Possums – creatures of the night

Nikon D800 camera, 1/60 sec exposure, f16 aperture, 24-70mm lens 50ISO

Possums are undoubtedly very cute little animals. Here in Australia we have many different species. This one we called Belinda and she came to us with an injured paw. You can become very attached to these little guys. I captured this shot one night in her enclosure, she loved to eat almonds, so it was easy to take great shots, looking very alert and not at all afraid of me. She is a Brush tail possum with gorgeous eyes and a very cute pink nose. Once her paw had healed, she went safely back to the bush.

Other possums take a bit more work and patience to capture naturally. Like this little feather tailed glider, so named because of his feather like tail. All possums are nocturnal (meaning they are night animals). These little guys are very agile and fast, when foraging for insect and nectar. A lot of these little possums get eaten by cats, there owners thinking they are mice until they see the feather of its tail left on their doorstep by their feline friend. They are colony animals and like to live in little communes. We have seen them by the dozens especially when the tea trees are in blossom.

Mamiya RB67 film camera using Velvia film 50ISO, 1*25 sec exposure, f16 aperture, 180mm lens and no.1 extension tube to enable getting closer to the subject.

The feather tail gliders are one of the smallest possums along with the pygmy possum, which are also nectar and insect feeders.

Pygmy possums are quick and harder to photograph.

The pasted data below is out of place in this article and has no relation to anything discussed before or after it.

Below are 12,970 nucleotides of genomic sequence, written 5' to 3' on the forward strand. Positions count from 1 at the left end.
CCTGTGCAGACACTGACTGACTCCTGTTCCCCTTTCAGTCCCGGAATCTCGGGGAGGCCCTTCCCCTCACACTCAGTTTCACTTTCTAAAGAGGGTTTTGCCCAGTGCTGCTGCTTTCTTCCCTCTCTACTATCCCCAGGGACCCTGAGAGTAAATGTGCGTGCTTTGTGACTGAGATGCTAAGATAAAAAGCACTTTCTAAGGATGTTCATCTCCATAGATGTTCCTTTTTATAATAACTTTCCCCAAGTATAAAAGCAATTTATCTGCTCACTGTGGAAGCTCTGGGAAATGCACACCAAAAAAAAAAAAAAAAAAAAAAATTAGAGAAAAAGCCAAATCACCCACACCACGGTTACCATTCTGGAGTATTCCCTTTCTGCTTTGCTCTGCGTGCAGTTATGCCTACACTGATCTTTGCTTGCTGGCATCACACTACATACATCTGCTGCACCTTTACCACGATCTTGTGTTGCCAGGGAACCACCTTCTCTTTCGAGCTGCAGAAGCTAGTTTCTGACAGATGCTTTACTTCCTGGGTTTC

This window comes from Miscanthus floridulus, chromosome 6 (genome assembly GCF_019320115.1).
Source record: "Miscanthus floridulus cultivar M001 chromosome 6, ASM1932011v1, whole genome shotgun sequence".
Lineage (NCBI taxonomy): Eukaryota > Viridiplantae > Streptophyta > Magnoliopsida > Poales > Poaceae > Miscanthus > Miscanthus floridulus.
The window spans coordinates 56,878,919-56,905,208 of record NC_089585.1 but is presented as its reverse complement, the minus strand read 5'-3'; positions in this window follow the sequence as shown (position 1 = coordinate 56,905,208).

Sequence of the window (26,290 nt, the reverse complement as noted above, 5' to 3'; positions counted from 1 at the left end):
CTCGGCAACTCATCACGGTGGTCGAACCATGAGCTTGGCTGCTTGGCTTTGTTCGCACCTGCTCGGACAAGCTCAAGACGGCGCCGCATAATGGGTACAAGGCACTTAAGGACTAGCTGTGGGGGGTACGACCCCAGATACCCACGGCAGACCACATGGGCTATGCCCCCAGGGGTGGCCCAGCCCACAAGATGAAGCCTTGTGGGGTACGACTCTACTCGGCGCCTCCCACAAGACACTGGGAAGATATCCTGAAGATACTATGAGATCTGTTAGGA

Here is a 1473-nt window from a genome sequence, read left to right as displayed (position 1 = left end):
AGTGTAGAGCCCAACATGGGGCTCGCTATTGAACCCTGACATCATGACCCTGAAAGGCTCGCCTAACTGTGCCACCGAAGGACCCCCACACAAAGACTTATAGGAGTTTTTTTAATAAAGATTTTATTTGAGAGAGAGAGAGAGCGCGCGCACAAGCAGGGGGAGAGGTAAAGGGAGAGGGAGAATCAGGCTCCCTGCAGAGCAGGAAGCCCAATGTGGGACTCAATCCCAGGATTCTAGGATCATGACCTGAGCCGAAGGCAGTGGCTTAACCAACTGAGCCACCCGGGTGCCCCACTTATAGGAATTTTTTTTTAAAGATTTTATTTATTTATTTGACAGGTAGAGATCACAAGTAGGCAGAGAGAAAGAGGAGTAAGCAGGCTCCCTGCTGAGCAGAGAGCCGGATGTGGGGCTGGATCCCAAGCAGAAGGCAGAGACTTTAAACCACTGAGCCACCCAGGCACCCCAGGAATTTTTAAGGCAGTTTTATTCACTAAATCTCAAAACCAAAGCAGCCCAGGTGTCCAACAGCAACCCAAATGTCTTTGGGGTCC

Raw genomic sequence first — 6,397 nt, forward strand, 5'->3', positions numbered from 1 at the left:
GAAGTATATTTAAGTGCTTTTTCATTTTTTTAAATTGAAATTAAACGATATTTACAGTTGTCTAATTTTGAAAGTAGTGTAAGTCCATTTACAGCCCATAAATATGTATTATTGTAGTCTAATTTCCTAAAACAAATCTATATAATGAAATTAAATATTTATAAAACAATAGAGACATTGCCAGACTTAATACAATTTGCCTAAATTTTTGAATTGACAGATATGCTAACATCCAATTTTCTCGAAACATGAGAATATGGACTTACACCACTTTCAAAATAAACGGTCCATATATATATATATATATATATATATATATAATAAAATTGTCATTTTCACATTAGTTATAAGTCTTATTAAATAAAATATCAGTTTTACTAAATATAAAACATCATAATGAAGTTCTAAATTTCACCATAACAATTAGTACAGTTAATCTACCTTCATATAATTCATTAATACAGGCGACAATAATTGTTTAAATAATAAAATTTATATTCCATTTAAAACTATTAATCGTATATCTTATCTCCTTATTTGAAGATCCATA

This is an Eastern Pygmy possum, found along the east coast of Australia, from southern Queensland to south east Australia and Tasmania. They are tiny marsupials and can have between 2 and four young in a litter. The breed mainly in spring but can breed anytime. All care must be taken when photographing these little creatures of the bush, just set up, take your shots and leave. Don’t stress them and don’t linger too long.

Mamiya RB67 film camera using Velvia film 50ISO, 1*25 sec exposure, f16 aperture, 180mm lens and no.1 extension tube to enable getting closer to the subject.

The sugar glider is another of my favourite possums to photograph, with its lovely bushy tail and marking just magnificent. These little ones are not as common to locate, but still very cute. They love to hunt insects and also eat nectar. This one seemed to prefer gum blossoms.

Mamiya RB67 film camera using Velvia film 50ISO, 1*25 sec exposure, f16 aperture, 180mm lens and no.1 extension tube to enable getting closer to the subject.
Mamiya RB67 film camera using Velvia film 50ISO, 1*25 sec exposure, f16 aperture, 180mm lens and no.1 extension tube to enable getting closer to the subject.

They nest in hollow logs and line them with leaves for warmth. This is an angophora tree, lovely smooth bark. Gorgeous trees.

These are wonderful marvels of our animal world, we are so luck with the animals found here in Australia.

All these images except for the feather tailed glider where shot on film and digitally scanned.

For more images of these gorgeous creatures please visit www.owenwilson.net.au